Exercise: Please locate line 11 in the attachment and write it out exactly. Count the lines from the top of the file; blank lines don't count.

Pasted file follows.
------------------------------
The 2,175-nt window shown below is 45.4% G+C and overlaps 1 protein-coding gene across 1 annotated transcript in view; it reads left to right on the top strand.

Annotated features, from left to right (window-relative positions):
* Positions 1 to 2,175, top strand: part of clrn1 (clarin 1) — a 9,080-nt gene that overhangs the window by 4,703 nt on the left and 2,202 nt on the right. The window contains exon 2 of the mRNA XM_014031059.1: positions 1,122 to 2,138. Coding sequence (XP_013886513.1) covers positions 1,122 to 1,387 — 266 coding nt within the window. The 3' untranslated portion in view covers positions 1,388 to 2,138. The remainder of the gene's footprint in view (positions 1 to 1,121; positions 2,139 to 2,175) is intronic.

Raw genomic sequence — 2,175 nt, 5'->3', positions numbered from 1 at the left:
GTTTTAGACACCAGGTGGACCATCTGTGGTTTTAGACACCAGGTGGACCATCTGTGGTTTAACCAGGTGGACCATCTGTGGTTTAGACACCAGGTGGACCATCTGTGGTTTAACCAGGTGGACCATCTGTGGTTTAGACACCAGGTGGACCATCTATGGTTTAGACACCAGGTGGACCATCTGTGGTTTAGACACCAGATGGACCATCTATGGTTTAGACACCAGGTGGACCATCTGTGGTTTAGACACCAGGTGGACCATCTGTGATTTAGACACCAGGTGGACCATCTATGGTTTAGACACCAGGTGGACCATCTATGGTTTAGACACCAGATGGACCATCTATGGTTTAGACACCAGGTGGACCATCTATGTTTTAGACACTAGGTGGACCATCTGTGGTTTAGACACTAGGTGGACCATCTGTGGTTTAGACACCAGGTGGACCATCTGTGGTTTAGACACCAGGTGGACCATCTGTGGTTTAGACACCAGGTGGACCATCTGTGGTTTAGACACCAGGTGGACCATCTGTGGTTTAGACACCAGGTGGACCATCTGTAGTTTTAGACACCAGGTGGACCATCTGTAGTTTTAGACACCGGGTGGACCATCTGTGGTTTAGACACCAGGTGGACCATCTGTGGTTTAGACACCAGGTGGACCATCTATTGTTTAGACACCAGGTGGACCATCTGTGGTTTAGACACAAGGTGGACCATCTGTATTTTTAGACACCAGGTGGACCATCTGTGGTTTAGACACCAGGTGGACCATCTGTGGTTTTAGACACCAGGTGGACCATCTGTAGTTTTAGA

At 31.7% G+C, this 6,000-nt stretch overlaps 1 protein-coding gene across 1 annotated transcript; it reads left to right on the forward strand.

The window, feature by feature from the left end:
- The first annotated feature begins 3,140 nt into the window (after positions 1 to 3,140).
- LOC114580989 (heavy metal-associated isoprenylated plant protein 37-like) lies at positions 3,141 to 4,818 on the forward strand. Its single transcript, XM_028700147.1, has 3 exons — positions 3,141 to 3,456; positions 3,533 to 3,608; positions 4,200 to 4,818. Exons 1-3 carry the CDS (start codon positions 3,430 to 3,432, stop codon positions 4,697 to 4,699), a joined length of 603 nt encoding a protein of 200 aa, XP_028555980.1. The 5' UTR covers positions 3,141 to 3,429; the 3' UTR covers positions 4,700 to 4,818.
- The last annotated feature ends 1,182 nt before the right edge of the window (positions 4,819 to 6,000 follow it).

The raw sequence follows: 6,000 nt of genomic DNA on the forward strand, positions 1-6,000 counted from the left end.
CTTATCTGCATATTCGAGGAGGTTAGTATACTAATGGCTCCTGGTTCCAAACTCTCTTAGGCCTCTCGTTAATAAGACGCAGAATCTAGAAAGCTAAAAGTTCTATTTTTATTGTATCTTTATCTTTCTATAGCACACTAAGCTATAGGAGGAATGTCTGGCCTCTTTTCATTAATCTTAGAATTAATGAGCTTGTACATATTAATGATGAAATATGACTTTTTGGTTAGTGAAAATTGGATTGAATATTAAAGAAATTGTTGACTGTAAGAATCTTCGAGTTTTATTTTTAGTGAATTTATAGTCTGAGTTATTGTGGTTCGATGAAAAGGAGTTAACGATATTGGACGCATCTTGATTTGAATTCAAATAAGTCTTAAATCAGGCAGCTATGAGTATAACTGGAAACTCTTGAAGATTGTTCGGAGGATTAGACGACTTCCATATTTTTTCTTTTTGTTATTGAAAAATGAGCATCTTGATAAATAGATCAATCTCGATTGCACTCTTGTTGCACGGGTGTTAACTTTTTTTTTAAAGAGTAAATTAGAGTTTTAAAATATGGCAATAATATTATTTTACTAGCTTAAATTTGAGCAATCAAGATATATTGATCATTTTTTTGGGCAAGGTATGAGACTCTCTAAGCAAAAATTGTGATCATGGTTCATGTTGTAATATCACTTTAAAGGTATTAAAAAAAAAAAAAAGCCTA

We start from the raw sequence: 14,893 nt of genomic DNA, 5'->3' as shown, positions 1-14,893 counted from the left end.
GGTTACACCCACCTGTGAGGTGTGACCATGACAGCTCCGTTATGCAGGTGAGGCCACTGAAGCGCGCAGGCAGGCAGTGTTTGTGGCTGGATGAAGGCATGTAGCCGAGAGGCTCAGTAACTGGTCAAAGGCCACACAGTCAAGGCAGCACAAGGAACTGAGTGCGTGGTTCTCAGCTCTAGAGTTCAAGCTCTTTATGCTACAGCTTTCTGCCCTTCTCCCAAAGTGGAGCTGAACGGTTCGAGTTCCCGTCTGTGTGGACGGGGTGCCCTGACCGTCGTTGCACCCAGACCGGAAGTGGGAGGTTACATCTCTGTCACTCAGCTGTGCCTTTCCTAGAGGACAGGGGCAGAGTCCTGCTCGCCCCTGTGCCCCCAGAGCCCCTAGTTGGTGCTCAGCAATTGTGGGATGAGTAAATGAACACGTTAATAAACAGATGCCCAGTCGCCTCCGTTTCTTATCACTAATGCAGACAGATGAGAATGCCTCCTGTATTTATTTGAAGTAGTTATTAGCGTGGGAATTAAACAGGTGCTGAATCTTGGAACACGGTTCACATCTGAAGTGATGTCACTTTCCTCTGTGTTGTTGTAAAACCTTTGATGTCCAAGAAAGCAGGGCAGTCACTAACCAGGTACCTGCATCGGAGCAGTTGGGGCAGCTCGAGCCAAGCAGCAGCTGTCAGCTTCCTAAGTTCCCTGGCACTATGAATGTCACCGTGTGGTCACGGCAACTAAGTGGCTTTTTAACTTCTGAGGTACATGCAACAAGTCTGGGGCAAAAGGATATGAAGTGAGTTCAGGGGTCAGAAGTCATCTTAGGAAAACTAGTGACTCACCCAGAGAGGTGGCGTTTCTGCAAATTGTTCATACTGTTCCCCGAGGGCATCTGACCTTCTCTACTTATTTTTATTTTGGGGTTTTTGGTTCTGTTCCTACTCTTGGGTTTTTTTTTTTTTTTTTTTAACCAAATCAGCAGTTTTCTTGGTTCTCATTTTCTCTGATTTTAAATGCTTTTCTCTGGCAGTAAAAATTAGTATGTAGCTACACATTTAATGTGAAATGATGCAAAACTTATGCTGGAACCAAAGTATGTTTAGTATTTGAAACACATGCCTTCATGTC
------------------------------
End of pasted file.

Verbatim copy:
The raw sequence follows: 6,000 nt of genomic DNA on the forward strand, positions 1-6,000 counted from the left end.